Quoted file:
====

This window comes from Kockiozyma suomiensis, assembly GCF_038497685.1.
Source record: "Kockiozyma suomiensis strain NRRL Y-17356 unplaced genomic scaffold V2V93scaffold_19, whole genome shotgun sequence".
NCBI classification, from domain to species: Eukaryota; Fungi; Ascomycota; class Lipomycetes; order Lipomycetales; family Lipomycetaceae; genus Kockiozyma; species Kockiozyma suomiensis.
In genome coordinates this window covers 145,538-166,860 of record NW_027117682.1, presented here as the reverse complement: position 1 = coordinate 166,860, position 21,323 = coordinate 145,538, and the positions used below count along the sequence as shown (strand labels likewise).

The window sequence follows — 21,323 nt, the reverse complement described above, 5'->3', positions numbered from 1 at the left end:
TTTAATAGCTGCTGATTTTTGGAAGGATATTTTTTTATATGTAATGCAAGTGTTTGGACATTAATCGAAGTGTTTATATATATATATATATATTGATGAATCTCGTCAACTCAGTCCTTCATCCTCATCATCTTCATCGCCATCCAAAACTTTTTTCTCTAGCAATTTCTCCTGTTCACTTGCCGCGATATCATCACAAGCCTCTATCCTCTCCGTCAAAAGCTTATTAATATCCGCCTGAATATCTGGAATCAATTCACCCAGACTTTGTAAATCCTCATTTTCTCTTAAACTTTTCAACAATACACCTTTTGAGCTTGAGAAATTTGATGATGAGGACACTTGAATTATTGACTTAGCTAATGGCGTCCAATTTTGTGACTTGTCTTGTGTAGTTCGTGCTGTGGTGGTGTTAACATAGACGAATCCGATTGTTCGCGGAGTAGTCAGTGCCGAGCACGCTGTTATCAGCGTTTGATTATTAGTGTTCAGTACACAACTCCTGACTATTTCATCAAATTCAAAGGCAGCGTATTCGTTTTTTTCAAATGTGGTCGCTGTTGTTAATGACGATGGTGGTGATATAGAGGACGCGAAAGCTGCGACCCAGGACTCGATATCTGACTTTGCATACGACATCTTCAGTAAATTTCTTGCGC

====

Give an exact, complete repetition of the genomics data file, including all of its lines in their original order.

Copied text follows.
This window comes from Kockiozyma suomiensis, assembly GCF_038497685.1.
Source record: "Kockiozyma suomiensis strain NRRL Y-17356 unplaced genomic scaffold V2V93scaffold_19, whole genome shotgun sequence".
NCBI classification, from domain to species: Eukaryota; Fungi; Ascomycota; class Lipomycetes; order Lipomycetales; family Lipomycetaceae; genus Kockiozyma; species Kockiozyma suomiensis.
In genome coordinates this window covers 145,538-166,860 of record NW_027117682.1, presented here as the reverse complement: position 1 = coordinate 166,860, position 21,323 = coordinate 145,538, and the positions used below count along the sequence as shown (strand labels likewise).

The window sequence follows — 21,323 nt, the reverse complement described above, 5'->3', positions numbered from 1 at the left end:
TTTAATAGCTGCTGATTTTTGGAAGGATATTTTTTTATATGTAATGCAAGTGTTTGGACATTAATCGAAGTGTTTATATATATATATATATATTGATGAATCTCGTCAACTCAGTCCTTCATCCTCATCATCTTCATCGCCATCCAAAACTTTTTTCTCTAGCAATTTCTCCTGTTCACTTGCCGCGATATCATCACAAGCCTCTATCCTCTCCGTCAAAAGCTTATTAATATCCGCCTGAATATCTGGAATCAATTCACCCAGACTTTGTAAATCCTCATTTTCTCTTAAACTTTTCAACAATACACCTTTTGAGCTTGAGAAATTTGATGATGAGGACACTTGAATTATTGACTTAGCTAATGGCGTCCAATTTTGTGACTTGTCTTGTGTAGTTCGTGCTGTGGTGGTGTTAACATAGACGAATCCGATTGTTCGCGGAGTAGTCAGTGCCGAGCACGCTGTTATCAGCGTTTGATTATTAGTGTTCAGTACACAACTCCTGACTATTTCATCAAATTCAAAGGCAGCGTATTCGTTTTTTTCAAATGTGGTCGCTGTTGTTAATGACGATGGTGGTGATATAGAGGACGCGAAAGCTGCGACCCAGGACTCGATATCTGACTTTGCATACGACATCTTCAGTAAATTTCTTGCGC